MARGARET WARNER: And Rashid is already sensing that the local sentiment towards the refugees is changing.
ABDULRAHMAN RASHID (through interpreter): When we first came, we had everything, food, supplies. But with time, it's gotten worse. And there's less for people. Syrian Kurds' dream was to come here and live in Kurdistan, but they now humiliate us. They don't consider us human.
MARGARET WARNER: We heard such negative sentiments in some quarters of the Dahuk marketplace. Thirty-year-old Suleiman Taib sells women's and girls clothing.
SULEIMAN TAIB, shop owner (through interpreter): They have a huge impact, not only in Dahuk, but on the whole of Iraq. They impact labor because they work for low wages. Also, prices are going up.
MARGARET WARNER: And he fears the introduction of terrorism into once peaceful Kurdish northern Iraq.
SULEIMAN TAIB (through interpreter): Before the Syrians came here, we had no problems. But now we have bombings.
MARGARET WARNER: He was referring to multiple explosions one day in September in the Kurdish capital of Erbil. The bombings were claimed by al-Qaida-linked ISIS militia in retaliation for the Kurdish government's backing for moderate Arab rebels in Syria, where ISIS is also active.
Two more attacks rocked the disputed Arab-Kurdish Iraqi city of Kirkuk in recent days. Last week, ISIS staged a complex assault on an intelligence headquarters and a shopping mall. Suicide bombers were followed by snipers and squads of gunmen. Ten people were killed and more than a hundred wounded in the 12-hour attack.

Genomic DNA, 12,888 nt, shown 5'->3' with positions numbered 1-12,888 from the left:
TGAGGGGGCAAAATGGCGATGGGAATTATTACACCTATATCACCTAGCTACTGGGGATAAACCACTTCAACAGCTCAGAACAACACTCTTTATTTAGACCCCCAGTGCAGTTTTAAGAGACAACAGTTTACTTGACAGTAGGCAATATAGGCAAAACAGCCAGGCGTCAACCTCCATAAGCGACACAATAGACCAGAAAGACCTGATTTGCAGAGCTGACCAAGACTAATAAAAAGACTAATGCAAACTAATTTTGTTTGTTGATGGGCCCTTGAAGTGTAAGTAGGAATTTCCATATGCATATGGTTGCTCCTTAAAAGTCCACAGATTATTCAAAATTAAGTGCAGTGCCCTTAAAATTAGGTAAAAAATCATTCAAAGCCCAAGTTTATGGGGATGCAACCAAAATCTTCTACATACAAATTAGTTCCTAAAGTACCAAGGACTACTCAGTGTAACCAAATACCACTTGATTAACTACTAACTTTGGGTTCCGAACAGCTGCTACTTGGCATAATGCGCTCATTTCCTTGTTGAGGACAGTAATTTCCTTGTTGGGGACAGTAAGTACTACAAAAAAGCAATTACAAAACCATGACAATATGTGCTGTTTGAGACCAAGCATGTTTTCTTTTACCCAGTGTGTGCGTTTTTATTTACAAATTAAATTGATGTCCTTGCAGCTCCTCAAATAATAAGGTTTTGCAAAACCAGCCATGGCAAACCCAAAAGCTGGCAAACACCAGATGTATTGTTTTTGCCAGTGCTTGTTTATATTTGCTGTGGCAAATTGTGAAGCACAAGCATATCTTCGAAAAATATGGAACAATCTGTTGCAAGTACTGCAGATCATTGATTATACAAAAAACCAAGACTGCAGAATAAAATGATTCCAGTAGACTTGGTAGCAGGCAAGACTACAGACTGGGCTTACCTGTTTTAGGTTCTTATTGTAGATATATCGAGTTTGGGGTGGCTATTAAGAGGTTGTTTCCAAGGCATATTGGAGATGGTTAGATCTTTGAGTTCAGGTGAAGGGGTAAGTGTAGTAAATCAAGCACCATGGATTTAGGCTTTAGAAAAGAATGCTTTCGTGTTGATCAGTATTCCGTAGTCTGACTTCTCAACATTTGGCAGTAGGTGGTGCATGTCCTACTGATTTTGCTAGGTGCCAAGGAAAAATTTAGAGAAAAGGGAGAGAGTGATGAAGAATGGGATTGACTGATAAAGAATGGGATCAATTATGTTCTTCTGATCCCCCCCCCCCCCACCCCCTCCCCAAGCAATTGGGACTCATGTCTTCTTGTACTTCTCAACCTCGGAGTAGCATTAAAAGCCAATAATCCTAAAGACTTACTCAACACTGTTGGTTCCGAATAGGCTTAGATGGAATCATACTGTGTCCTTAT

Then, Sunday, a series of car bombs around the city killed another 10 people. Adding the Syrian Kurds to this mix could make Iraq even more volatile, says Omar Hossino, pitting Syrian Kurds against Iraqi Kurds and exacerbating Kurdish-Arab tensions in Iraq, as has happened in next-door Syria.
OMAR HOSSINO: The radicalization is going to increase and the different fronts within the Syrian war are going to increase. And the Kurdish-Arab complex within Syria is going to increase. That's going to have major effects.
MARGARET WARNER: What does the United States have at stake in all of this?
OMAR HOSSINO: Its allies in the region are really suffering tremendous consequences with the Syrian state failing on the borders of Lebanon, Israel, Iraq, Jordan, and Turkey. The longer that this conflict goes on, the greater this problem gets.
MARGARET WARNER: Putting at further risk the stability of Iraq, which costs the United States thousands of American lives and hundreds of billions of dollars to secure.